I'm trying to join three tables but I can't understand the method...

I completed join 2 tables

        var entryPoint = dbContext.tbl_EntryPoint
                c => c.EID,
                cm => cm.EID,
                (c, cm) => new
                    UID = cm.OwnerUID,
                    TID = cm.TID,
                    EID = c.EID,
            Where(a => a.UID == user.UID).Take(10);


I would like to include tbl_Title table with TID PK and get Title field.

Thanks a lot


2 Answers 2


I think it will be easier using syntax-based query:

var entryPoint = (from ep in dbContext.tbl_EntryPoint
                 join e in dbContext.tbl_Entry on ep.EID equals e.EID
                 join t in dbContext.tbl_Title on e.TID equals t.TID
                 where e.OwnerID == user.UID
                 select new {
                     UID = e.OwnerID,
                     TID = e.TID,
                     Title = t.Title,
                     EID = e.EID

And you should probably add orderby clause, to make sure Top(10) returns correct top ten items.

  • 5
    Thank you very much for the method; works clear but I would like to see the answer as I asked, thanks a lot again. Jan 10, 2014 at 18:46
  • @MarcinJuraszek : if i need a ViewModel to work , is it necessary that i join the tables?
    – Vini
    Oct 8, 2015 at 8:22
  • This doesn't work even without async. I have the exact scenario but the query throws an exception [the_list_of_all_return_variables]' cannot be serialized . @marcinJuraszek - Could you have a look at stackoverflow.com/questions/42453123/…
    – sandiejat
    Feb 25, 2017 at 7:15
  • 2
    I prefer the other syntax except when it comes to joins.... the other syntax is so much more convoluted. I don't get it at all. Dec 4, 2020 at 1:41

This is untested, but I believe the syntax should work for a lambda query. As you join more tables with this syntax you have to drill further down into the new objects to reach the values you want to manipulate.

var fullEntries = dbContext.tbl_EntryPoint
        entryPoint => entryPoint.EID,
        entry => entry.EID,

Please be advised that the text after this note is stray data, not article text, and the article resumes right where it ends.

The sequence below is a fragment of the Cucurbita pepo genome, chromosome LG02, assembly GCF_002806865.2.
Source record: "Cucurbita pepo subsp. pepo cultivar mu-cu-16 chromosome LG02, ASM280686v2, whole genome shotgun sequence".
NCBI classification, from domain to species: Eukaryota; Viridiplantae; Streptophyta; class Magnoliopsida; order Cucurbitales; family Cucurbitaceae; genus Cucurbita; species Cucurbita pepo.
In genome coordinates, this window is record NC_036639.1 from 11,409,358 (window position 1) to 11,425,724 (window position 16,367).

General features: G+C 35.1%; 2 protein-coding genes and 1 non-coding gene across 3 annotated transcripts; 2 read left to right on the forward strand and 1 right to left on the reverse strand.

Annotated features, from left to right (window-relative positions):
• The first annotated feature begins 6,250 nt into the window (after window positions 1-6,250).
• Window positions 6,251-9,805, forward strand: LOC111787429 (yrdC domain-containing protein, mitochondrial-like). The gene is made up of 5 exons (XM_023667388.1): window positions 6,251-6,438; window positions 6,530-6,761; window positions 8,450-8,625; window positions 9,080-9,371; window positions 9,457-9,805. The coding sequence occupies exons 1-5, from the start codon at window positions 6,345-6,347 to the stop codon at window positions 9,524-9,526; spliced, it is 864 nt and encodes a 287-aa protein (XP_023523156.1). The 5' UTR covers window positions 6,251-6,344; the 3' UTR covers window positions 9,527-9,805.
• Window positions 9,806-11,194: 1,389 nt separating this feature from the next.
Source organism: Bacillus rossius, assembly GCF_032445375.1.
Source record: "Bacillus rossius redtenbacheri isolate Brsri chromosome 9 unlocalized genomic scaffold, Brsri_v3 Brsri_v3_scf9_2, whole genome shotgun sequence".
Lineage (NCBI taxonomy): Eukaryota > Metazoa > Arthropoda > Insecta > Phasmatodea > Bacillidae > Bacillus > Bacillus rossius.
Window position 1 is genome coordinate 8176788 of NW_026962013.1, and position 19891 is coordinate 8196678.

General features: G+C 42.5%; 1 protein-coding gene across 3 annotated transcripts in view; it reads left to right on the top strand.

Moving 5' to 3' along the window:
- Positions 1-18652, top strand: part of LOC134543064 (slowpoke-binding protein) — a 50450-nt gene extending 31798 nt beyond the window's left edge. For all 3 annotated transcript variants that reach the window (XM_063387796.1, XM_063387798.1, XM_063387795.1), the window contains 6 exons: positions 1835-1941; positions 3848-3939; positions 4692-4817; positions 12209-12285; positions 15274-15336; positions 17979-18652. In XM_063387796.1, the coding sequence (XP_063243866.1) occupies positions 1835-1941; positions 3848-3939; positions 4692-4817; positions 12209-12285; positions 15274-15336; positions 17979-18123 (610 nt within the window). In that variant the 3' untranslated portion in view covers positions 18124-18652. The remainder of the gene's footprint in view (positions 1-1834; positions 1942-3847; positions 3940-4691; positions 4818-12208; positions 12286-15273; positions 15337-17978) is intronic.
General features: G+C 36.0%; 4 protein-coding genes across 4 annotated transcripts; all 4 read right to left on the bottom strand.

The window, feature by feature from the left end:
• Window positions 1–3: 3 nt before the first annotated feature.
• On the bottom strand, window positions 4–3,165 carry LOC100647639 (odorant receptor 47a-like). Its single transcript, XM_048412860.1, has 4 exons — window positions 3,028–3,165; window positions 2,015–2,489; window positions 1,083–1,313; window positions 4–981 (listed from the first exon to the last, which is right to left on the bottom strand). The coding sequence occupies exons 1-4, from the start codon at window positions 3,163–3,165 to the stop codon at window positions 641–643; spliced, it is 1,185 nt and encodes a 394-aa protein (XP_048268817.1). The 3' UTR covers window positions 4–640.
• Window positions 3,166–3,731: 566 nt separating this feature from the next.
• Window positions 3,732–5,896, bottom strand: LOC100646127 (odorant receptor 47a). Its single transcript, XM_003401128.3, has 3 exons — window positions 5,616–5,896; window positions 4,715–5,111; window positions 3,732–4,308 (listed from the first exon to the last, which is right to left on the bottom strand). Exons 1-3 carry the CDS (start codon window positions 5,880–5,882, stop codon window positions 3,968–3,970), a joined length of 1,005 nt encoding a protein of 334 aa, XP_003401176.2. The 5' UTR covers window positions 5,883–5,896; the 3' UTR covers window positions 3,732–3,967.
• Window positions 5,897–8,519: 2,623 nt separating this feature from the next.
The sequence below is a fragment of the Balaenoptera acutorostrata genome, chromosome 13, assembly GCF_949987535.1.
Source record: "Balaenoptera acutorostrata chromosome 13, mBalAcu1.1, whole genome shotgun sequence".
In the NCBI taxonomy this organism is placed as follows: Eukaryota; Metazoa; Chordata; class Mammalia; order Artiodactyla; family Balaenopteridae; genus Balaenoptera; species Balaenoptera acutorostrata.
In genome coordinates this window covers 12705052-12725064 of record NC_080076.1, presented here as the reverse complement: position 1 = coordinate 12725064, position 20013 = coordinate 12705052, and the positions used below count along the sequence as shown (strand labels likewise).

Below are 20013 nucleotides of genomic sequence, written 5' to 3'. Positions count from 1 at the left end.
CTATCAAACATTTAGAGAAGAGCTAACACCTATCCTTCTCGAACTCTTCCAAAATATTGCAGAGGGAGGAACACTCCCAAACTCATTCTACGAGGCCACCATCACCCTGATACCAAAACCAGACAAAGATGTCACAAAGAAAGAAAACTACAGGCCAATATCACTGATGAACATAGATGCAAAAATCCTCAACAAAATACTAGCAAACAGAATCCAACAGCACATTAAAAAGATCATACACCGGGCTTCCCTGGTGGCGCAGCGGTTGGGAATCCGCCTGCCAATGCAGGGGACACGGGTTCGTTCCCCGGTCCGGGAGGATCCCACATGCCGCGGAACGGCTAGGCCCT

(entryPoint, entry) => new { entryPoint, entry }
        combinedEntry => combinedEntry.entry.TID,
        title => title.TID,
        (combinedEntry, title) => new 
            UID = combinedEntry.entry.OwnerUID,
            TID = combinedEntry.entry.TID,
            EID = combinedEntry.entryPoint.EID,
            Title = title.Title
    .Where(fullEntry => fullEntry.UID == user.UID)
  • 11
    @Dan Out of curiosity is it just the not thought out at all naming conventions with the c, cm, and ccm, or simply the syntax required to perform the joins using linq and lambda that is hideous? If the former, and you'd like to edit the post to have a better layout, by all means have at it. I'm still new to entity framework and am still soaking in best practices so if you have suggestions to make this answer more eloquent for future users I'd appreciate the assistance.
    – Pynt
    Mar 22, 2016 at 17:19
  • 4
    I hadn't given the exact reason much thought when I commented, but certainly the naming conventions hurt readability (obv. copied from from OP). Also, the commas as the beginning of the line hurt readability a lot (subjective, for me), and whitespace / indentation could be slightly improved. I've submitted an edit with all of these (IMHO) improvements since you requested it. Mar 22, 2016 at 18:57
  • 2
    Code formatting is often biased, but there are general things which most people agree look better. As for naming conventions, I used to call things really short names, but I can type plenty fast enough now (not even considering things like Intellisense) that the few characters saved is not worth the detriment in readability versus naming things verbosely e.g. "EntryID" vs. "EID", "combinedEntry" vs. "cm", etc. Eventually, someone else is going to read my code, and I'd rather they not grow hatred for me as a linear function of the number of lines of my code they've had to read / maintain. Mar 22, 2016 at 19:11
  • 9
    I just don't get the arguments against commas starting lines. I'm a firm believer, as it makes commenting out individual clauses/arguments really easy. And it looks prettier :-)
    – Auspex
    Feb 2, 2018 at 14:38
  • 3
    Readability and semantics aside, this is a better answer than the usual from x in context.table join ... in my opinion. This way you can build your Joins and Where clauses dynamically and add paging and stuff later. Mar 27, 2018 at 2:51

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